This muzzle is a cage made of metal or plastic that fits over your dog’s snout. It looks uncomfortable, but it’s actually the most comfortable muzzle for dogs, because it allows them to pant, drink and eat dry food.
Basket muzzles have adjustable straps to ensure control over your dog while training him. Veterinarians recommend this muzzle if your dog is aggressive when on walks or going to the vet or groomer.
- Curved snap-lock buckle and simple design make the harness easy to put on and remove.
- Durable nylon prevents fraying for long-lasting use.
Mesh muzzles are made of soft, breathable material with extra padding on the nose for your dog’s comfort. Adjustable straps allow comfort for your dog’s neck and snout. These muzzles are best for only short periods of time.
They work well if you’re training a puppy to not bite. Your dog can pant and drink water while wearing a mesh muzzle. This muzzle should fit snugly for the best results.
Breed designed muzzles
- Made from breathable mesh and durable nylon construction
- Adjustable slider and easy to use side release buckle
These muzzles are designed with one breed in mind. For instance, Greyhounds and Whippets, with their characteristic long snouts, need a specially designed muzzle.
French bulldogs and Pugs also need a specially designed muzzle because of their flat face. A specially designed muzzle can prevent overheating of this breed.
Do’s & Don’ts
Once you’ve purchased a muzzle, you must acclimate your dog to it. Never put it on your dog and expect him to go for a walk. Your dog won’t like the muzzle at first, because it’s something new and it’ll feel restrictive to him.
Create a training routine for daily training times. It may take a week or more, depending upon your dog’s temperament and how well he adjusts to change. Don’t rush your dog into wearing the muzzle or he will balk and refuse to wear it.
Take your time, give him at least a week of step by step training.
Follow these steps:
- One the first day of training, introduce your dog to the muzzle. Allow him to sniff it. Let him see it’s not a threat. Give him a treat as he inspects and sniffs it, he’ll associate the muzzle with rewards.
- The next day, hold the muzzle up with a treat behind it, so your dog must reach through the snout of the muzzle to get the treat. He may be shy at first. Over time, he will automatically reach through the muzzle for his treat without hesitation.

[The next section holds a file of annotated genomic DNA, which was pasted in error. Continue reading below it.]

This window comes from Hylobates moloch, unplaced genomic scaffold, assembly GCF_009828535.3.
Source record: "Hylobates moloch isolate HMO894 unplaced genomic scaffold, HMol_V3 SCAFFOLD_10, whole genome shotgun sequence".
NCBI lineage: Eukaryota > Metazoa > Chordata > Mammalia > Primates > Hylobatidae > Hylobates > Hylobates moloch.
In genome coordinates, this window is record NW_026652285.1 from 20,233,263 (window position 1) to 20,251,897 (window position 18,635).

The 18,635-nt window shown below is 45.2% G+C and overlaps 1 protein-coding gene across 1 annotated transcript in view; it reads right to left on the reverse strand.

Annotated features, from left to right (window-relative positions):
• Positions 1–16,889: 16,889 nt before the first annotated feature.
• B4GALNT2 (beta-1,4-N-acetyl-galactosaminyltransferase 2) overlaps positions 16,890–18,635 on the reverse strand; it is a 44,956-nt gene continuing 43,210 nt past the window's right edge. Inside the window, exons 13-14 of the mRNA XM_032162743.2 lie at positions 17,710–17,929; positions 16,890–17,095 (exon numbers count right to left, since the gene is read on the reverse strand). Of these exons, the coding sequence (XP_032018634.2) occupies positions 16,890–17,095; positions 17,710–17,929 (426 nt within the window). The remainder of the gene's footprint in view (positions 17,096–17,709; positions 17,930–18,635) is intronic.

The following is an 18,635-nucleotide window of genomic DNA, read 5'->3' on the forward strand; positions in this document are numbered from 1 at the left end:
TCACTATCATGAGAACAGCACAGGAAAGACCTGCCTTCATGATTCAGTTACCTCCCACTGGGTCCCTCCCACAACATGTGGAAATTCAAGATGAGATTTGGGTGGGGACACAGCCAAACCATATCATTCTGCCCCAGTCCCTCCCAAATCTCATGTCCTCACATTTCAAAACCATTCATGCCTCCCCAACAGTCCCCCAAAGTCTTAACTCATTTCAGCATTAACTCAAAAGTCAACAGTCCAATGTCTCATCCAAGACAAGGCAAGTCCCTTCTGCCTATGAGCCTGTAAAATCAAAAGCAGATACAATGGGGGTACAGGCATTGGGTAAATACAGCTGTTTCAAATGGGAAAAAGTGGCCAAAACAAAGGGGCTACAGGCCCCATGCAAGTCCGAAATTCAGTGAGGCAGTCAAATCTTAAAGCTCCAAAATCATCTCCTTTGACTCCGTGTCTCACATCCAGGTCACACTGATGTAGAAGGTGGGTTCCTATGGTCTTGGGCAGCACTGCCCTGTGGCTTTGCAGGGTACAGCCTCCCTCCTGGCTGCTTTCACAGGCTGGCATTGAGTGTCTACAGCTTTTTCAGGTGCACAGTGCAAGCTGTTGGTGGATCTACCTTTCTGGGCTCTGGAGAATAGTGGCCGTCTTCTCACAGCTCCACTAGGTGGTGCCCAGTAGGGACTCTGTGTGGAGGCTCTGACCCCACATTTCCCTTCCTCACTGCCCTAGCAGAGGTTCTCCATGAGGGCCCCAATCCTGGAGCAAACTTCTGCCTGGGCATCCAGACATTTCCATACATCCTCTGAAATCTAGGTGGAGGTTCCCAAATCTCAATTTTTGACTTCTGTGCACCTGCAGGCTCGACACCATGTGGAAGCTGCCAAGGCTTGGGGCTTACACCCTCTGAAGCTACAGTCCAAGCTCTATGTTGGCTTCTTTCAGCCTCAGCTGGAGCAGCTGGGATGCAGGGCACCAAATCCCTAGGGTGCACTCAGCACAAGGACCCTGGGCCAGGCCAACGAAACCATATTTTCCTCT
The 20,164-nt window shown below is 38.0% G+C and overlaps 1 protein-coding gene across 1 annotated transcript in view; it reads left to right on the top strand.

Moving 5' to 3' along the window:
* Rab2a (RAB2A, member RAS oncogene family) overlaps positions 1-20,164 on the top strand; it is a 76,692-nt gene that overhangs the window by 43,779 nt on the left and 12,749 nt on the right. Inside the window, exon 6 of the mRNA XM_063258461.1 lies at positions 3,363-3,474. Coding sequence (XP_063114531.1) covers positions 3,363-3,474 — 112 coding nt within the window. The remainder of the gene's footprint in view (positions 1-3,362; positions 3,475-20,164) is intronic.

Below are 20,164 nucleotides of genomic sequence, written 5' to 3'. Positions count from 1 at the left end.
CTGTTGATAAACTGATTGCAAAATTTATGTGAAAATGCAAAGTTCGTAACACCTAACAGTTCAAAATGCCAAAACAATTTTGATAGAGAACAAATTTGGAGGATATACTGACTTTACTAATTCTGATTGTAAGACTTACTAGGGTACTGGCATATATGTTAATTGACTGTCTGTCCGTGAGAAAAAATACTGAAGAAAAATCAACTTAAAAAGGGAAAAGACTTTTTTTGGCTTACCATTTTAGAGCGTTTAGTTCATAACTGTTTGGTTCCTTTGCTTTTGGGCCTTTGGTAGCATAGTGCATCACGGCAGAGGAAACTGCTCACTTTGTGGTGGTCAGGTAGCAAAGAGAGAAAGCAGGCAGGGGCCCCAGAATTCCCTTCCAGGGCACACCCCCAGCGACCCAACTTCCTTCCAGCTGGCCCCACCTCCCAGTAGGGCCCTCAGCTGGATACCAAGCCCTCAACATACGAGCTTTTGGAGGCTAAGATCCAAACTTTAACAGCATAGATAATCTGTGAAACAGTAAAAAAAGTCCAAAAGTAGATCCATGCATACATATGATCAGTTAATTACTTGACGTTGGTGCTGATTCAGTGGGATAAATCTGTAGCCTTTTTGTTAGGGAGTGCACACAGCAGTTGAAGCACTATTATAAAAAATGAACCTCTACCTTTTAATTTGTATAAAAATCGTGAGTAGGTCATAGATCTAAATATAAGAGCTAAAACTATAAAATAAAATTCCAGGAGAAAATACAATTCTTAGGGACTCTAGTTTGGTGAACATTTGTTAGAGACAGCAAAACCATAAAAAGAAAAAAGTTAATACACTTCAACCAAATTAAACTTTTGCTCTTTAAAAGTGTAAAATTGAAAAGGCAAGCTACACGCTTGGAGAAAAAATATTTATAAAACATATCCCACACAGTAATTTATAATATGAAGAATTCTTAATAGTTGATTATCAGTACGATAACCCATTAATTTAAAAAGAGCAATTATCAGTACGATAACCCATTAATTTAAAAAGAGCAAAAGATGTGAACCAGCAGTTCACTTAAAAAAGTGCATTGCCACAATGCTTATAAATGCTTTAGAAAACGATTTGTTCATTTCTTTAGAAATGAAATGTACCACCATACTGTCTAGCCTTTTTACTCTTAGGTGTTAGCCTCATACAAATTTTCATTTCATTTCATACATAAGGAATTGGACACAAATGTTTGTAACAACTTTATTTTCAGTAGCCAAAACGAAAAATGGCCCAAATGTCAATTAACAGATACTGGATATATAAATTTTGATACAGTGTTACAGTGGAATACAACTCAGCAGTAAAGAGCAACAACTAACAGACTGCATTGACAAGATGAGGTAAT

- After he’s completely comfortable putting his head through the muzzle, snap the muzzle around his snout. Adjust it if necessary. Give him a treat as you do this. Take the muzzle off and do it again, giving him a treat each time you put on the muzzle. Practice this for several days so your dog grows accustomed to the feel of wearing a muzzle.
- After your dog is comfortable with you putting on the muzzle, put it on and allow some time to pass. Count to 50, give him a treat and praise him for “ good muzzle time.” Use the same language every time you put it on. Increase the amount of time bit by bit, giving him lots of praise and treats when he wears it. Give him treats when you take the muzzle off, too.
- The next day, put on his muzzle, giving him a treat, then take him for a little walk around the yard. He may be confused that he can’t eat acorns or chew on sticks. Praise him and give him treats periodically. Don’t leave the muzzle on too long, but long enough to see how well your dog does wearing the muzzle.
- When you’re completely confident your dog is comfortable wearing the muzzle, take him for a walk. Keep the first couple of walks shorter than normal in case your dog gets upset. Give lots of praise and treats during the walk.
Muzzles can be humane dog training tools when used correctly. There’s a lot of misunderstanding about muzzles and how to use them.
But, a muzzle may be just what you need to keep your pet safe and happy. As a dog owner, that’s your biggest priority. So, why not try a muzzle for your dog.
Last update on 2022-07-03 at 18:18 / Affiliate links / Images from Amazon Product Advertising API